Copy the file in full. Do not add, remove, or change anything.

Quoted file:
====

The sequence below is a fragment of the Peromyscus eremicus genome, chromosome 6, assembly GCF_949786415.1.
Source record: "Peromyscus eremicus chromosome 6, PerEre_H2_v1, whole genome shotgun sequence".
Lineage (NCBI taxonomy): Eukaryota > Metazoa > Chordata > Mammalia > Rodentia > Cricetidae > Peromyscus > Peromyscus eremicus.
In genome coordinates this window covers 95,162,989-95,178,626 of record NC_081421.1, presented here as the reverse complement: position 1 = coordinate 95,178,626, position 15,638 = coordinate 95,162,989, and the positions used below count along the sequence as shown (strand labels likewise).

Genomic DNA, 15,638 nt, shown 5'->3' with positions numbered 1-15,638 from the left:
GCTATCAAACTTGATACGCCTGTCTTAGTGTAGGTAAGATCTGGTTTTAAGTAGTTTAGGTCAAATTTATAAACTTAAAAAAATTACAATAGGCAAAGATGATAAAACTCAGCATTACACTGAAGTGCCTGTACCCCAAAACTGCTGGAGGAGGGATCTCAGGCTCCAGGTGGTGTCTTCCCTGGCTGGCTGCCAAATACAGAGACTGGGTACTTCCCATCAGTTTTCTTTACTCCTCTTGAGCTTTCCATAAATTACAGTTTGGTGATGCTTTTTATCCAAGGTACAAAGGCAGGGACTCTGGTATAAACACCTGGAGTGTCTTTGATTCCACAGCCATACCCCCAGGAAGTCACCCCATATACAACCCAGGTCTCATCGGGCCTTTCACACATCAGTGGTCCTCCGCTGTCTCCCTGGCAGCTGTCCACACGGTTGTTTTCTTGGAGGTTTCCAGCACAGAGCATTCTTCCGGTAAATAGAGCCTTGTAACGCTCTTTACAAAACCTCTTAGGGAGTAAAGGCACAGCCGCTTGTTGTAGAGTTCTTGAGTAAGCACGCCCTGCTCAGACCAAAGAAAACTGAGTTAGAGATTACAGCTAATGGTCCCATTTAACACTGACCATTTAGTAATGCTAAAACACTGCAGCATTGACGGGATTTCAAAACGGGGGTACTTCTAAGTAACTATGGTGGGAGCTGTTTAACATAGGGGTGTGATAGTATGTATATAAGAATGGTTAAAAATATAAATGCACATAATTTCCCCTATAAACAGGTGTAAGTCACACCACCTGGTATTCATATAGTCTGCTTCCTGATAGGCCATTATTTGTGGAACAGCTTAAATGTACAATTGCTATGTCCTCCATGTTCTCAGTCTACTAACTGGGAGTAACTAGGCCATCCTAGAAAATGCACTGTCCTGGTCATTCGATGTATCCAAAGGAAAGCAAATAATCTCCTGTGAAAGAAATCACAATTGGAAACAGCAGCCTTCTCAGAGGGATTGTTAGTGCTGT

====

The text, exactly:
The sequence below is a fragment of the Peromyscus eremicus genome, chromosome 6, assembly GCF_949786415.1.
Source record: "Peromyscus eremicus chromosome 6, PerEre_H2_v1, whole genome shotgun sequence".
Lineage (NCBI taxonomy): Eukaryota > Metazoa > Chordata > Mammalia > Rodentia > Cricetidae > Peromyscus > Peromyscus eremicus.
In genome coordinates this window covers 95,162,989-95,178,626 of record NC_081421.1, presented here as the reverse complement: position 1 = coordinate 95,178,626, position 15,638 = coordinate 95,162,989, and the positions used below count along the sequence as shown (strand labels likewise).

Genomic DNA, 15,638 nt, shown 5'->3' with positions numbered 1-15,638 from the left:
GCTATCAAACTTGATACGCCTGTCTTAGTGTAGGTAAGATCTGGTTTTAAGTAGTTTAGGTCAAATTTATAAACTTAAAAAAATTACAATAGGCAAAGATGATAAAACTCAGCATTACACTGAAGTGCCTGTACCCCAAAACTGCTGGAGGAGGGATCTCAGGCTCCAGGTGGTGTCTTCCCTGGCTGGCTGCCAAATACAGAGACTGGGTACTTCCCATCAGTTTTCTTTACTCCTCTTGAGCTTTCCATAAATTACAGTTTGGTGATGCTTTTTATCCAAGGTACAAAGGCAGGGACTCTGGTATAAACACCTGGAGTGTCTTTGATTCCACAGCCATACCCCCAGGAAGTCACCCCATATACAACCCAGGTCTCATCGGGCCTTTCACACATCAGTGGTCCTCCGCTGTCTCCCTGGCAGCTGTCCACACGGTTGTTTTCTTGGAGGTTTCCAGCACAGAGCATTCTTCCGGTAAATAGAGCCTTGTAACGCTCTTTACAAAACCTCTTAGGGAGTAAAGGCACAGCCGCTTGTTGTAGAGTTCTTGAGTAAGCACGCCCTGCTCAGACCAAAGAAAACTGAGTTAGAGATTACAGCTAATGGTCCCATTTAACACTGACCATTTAGTAATGCTAAAACACTGCAGCATTGACGGGATTTCAAAACGGGGGTACTTCTAAGTAACTATGGTGGGAGCTGTTTAACATAGGGGTGTGATAGTATGTATATAAGAATGGTTAAAAATATAAATGCACATAATTTCCCCTATAAACAGGTGTAAGTCACACCACCTGGTATTCATATAGTCTGCTTCCTGATAGGCCATTATTTGTGGAACAGCTTAAATGTACAATTGCTATGTCCTCCATGTTCTCAGTCTACTAACTGGGAGTAACTAGGCCATCCTAGAAAATGCACTGTCCTGGTCATTCGATGTATCCAAAGGAAAGCAAATAATCTCCTGTGAAAGAAATCACAATTGGAAACAGCAGCCTTCTCAGAGGGATTGTTAGTGCTGT